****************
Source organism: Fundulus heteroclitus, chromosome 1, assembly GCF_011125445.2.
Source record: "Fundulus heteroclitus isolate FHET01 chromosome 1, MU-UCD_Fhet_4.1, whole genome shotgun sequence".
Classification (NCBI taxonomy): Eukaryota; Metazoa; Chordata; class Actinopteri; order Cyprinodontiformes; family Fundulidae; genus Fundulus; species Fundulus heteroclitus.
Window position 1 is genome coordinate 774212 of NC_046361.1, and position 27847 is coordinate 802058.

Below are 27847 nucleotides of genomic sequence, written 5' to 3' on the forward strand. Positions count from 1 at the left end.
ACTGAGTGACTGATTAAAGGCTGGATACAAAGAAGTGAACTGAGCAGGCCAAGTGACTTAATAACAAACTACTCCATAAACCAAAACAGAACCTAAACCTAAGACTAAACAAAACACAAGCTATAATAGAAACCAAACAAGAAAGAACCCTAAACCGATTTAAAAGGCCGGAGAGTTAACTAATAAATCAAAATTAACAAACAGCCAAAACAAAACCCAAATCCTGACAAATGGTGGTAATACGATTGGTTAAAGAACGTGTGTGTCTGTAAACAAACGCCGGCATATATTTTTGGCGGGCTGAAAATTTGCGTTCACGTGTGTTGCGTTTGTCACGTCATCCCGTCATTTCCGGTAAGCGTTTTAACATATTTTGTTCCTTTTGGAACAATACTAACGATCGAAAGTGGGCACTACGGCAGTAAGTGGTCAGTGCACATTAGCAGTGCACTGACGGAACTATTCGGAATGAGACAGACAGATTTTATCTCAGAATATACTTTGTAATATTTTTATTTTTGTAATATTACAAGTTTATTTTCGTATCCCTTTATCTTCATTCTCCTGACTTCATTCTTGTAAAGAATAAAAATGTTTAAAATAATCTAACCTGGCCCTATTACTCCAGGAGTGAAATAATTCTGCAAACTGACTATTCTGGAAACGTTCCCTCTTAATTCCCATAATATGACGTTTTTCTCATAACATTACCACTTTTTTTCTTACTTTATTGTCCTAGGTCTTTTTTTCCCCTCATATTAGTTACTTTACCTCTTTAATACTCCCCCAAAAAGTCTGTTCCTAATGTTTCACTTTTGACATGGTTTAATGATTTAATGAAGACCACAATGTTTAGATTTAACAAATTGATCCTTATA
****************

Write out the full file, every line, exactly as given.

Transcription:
Source organism: Fundulus heteroclitus, chromosome 1, assembly GCF_011125445.2.
Source record: "Fundulus heteroclitus isolate FHET01 chromosome 1, MU-UCD_Fhet_4.1, whole genome shotgun sequence".
Classification (NCBI taxonomy): Eukaryota; Metazoa; Chordata; class Actinopteri; order Cyprinodontiformes; family Fundulidae; genus Fundulus; species Fundulus heteroclitus.
Window position 1 is genome coordinate 774212 of NC_046361.1, and position 27847 is coordinate 802058.

Below are 27847 nucleotides of genomic sequence, written 5' to 3' on the forward strand. Positions count from 1 at the left end.
ACTGAGTGACTGATTAAAGGCTGGATACAAAGAAGTGAACTGAGCAGGCCAAGTGACTTAATAACAAACTACTCCATAAACCAAAACAGAACCTAAACCTAAGACTAAACAAAACACAAGCTATAATAGAAACCAAACAAGAAAGAACCCTAAACCGATTTAAAAGGCCGGAGAGTTAACTAATAAATCAAAATTAACAAACAGCCAAAACAAAACCCAAATCCTGACAAATGGTGGTAATACGATTGGTTAAAGAACGTGTGTGTCTGTAAACAAACGCCGGCATATATTTTTGGCGGGCTGAAAATTTGCGTTCACGTGTGTTGCGTTTGTCACGTCATCCCGTCATTTCCGGTAAGCGTTTTAACATATTTTGTTCCTTTTGGAACAATACTAACGATCGAAAGTGGGCACTACGGCAGTAAGTGGTCAGTGCACATTAGCAGTGCACTGACGGAACTATTCGGAATGAGACAGACAGATTTTATCTCAGAATATACTTTGTAATATTTTTATTTTTGTAATATTACAAGTTTATTTTCGTATCCCTTTATCTTCATTCTCCTGACTTCATTCTTGTAAAGAATAAAAATGTTTAAAATAATCTAACCTGGCCCTATTACTCCAGGAGTGAAATAATTCTGCAAACTGACTATTCTGGAAACGTTCCCTCTTAATTCCCATAATATGACGTTTTTCTCATAACATTACCACTTTTTTTCTTACTTTATTGTCCTAGGTCTTTTTTTCCCCTCATATTAGTTACTTTACCTCTTTAATACTCCCCCAAAAAGTCTGTTCCTAATGTTTCACTTTTGACATGGTTTAATGATTTAATGAAGACCACAATGTTTAGATTTAACAAATTGATCCTTATA